I write about my life and life itself seen through my eyes for who can write through the experiences of others if not their own?

Monday, October 13, 2014

Pain and Pride

I admire an athlete who commits to a training in pursuit of a goal and a dream regardless of their abilities.  Every one of them, from the elite to the one closing the course, have wanted that goal bad enough to do their homework and train until their body felt like it was going to break into pieces and their lungs about to explode. I’ve been there.

Since I started marathoning in 2006, this is the first year when I didn’t sign up for a marathon nor trained for one. My mind needed that break to regain the appreciation and love for running that was tested by an unnecessary and difficult training I willingly subjected myself to. A training which left me tired and injured.  My body forced that break and in the process has tested my spirit.  
Today I used a coincidental opportunity to be at the site of a marathon and ran a few miles in the opposite direction finding along the way friends I didn’t expect to see, and cheering on total strangers.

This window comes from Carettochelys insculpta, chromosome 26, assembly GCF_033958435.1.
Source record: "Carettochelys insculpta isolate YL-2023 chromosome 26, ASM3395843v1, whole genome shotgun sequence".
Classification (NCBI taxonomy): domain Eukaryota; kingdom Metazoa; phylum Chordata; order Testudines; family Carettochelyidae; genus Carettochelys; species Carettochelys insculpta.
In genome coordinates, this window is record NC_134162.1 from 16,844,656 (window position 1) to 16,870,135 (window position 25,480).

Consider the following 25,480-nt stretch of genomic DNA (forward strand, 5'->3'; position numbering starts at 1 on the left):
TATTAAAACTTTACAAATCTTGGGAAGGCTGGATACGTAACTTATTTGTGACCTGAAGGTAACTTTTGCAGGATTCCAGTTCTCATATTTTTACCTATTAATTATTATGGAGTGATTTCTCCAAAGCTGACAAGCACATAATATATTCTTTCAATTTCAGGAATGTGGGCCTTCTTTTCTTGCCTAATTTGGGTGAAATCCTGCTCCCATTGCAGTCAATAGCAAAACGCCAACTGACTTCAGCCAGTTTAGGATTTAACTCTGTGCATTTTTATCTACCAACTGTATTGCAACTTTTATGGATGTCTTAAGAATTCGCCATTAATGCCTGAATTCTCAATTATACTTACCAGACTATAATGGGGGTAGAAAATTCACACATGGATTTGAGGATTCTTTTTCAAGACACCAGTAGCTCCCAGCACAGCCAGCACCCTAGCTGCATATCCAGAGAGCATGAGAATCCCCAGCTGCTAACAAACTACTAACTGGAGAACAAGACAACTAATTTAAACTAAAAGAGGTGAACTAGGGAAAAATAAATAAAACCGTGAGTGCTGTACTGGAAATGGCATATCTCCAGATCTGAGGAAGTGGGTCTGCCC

I got to see a 2 ½ hour marathoner walking at mile 18, his face a blend of frustration and defeat. I saw the exasperation of the 3 hour pack delayed by the passing of a train. 
I turned around at mile 15 and ran with the slow pack.  My choice was not only because I could only stay with the slower pace, it was also that I enjoy to watch the 4 hour and 5 hour group more than any other.
It is in that pack that I see the sweat and the struggle of the ungifted runner. The man who walks and answers with a smile to the course marshal “I had better days”. The woman who stretches her calf, and another one pushes her toes against the sidewalk hoping to alleviate the cramps.  A man bending over from exhaustion, his sigh a mixture of contentment and relief when I told him the next half mile was a slight downhill.  
I catch these same people at the finish line.  There are tears of excitement and tears of pain.  Parents behind a young woman encourage her as she cries in pain: “You’ve got this Ash” A man who told me he was running his first marathon shakes his head and smiles as I yell “26 miles here! Push the last 0.2 and sign up for another one”.
The woman with a prosthesis approaches mile 26. Her smile is radiant, her fatigue palpable.  Her finish is now 30 minutes slower than when I saw her earlier, but even more commendable. She humbles me and her inspiration reminds me of the hope I should never lose.  The hope sometimes I question and lose sight of.
I applaud the effort of every one of them, and I secretly lift a prayer to God to make it possible for me to reach that finish line one more time, and one more time after that. My spirit has been tested enough.